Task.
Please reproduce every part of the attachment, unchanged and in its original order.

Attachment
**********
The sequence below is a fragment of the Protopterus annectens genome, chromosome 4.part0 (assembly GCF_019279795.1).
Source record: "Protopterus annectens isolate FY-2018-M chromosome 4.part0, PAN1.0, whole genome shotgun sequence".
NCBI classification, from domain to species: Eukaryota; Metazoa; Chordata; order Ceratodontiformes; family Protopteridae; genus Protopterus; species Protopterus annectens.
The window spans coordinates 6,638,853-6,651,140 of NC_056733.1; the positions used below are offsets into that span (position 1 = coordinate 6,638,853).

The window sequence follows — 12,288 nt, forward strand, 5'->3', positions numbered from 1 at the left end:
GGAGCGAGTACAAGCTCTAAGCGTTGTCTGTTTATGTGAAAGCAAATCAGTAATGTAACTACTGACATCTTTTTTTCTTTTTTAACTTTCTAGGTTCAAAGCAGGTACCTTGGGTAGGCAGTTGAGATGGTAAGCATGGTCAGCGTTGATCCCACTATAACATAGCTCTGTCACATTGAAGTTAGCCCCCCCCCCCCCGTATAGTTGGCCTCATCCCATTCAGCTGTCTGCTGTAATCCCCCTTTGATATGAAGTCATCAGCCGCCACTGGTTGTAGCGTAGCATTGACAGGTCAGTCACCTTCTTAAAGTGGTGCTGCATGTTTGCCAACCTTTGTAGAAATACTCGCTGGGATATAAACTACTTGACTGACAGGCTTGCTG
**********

The sequence below is a fragment of the Protopterus annectens genome, chromosome 4.part0 (assembly GCF_019279795.1).
Source record: "Protopterus annectens isolate FY-2018-M chromosome 4.part0, PAN1.0, whole genome shotgun sequence".
NCBI classification, from domain to species: Eukaryota; Metazoa; Chordata; order Ceratodontiformes; family Protopteridae; genus Protopterus; species Protopterus annectens.
The window spans coordinates 6,638,853-6,651,140 of NC_056733.1; the positions used below are offsets into that span (position 1 = coordinate 6,638,853).

The window sequence follows — 12,288 nt, forward strand, 5'->3', positions numbered from 1 at the left end:
GGAGCGAGTACAAGCTCTAAGCGTTGTCTGTTTATGTGAAAGCAAATCAGTAATGTAACTACTGACATCTTTTTTTCTTTTTTAACTTTCTAGGTTCAAAGCAGGTACCTTGGGTAGGCAGTTGAGATGGTAAGCATGGTCAGCGTTGATCCCACTATAACATAGCTCTGTCACATTGAAGTTAGCCCCCCCCCCCCCGTATAGTTGGCCTCATCCCATTCAGCTGTCTGCTGTAATCCCCCTTTGATATGAAGTCATCAGCCGCCACTGGTTGTAGCGTAGCATTGACAGGTCAGTCACCTTCTTAAAGTGGTGCTGCATGTTTGCCAACCTTTGTAGAAATACTCGCTGGGATATAAACTACTTGACTGACAGGCTTGCTG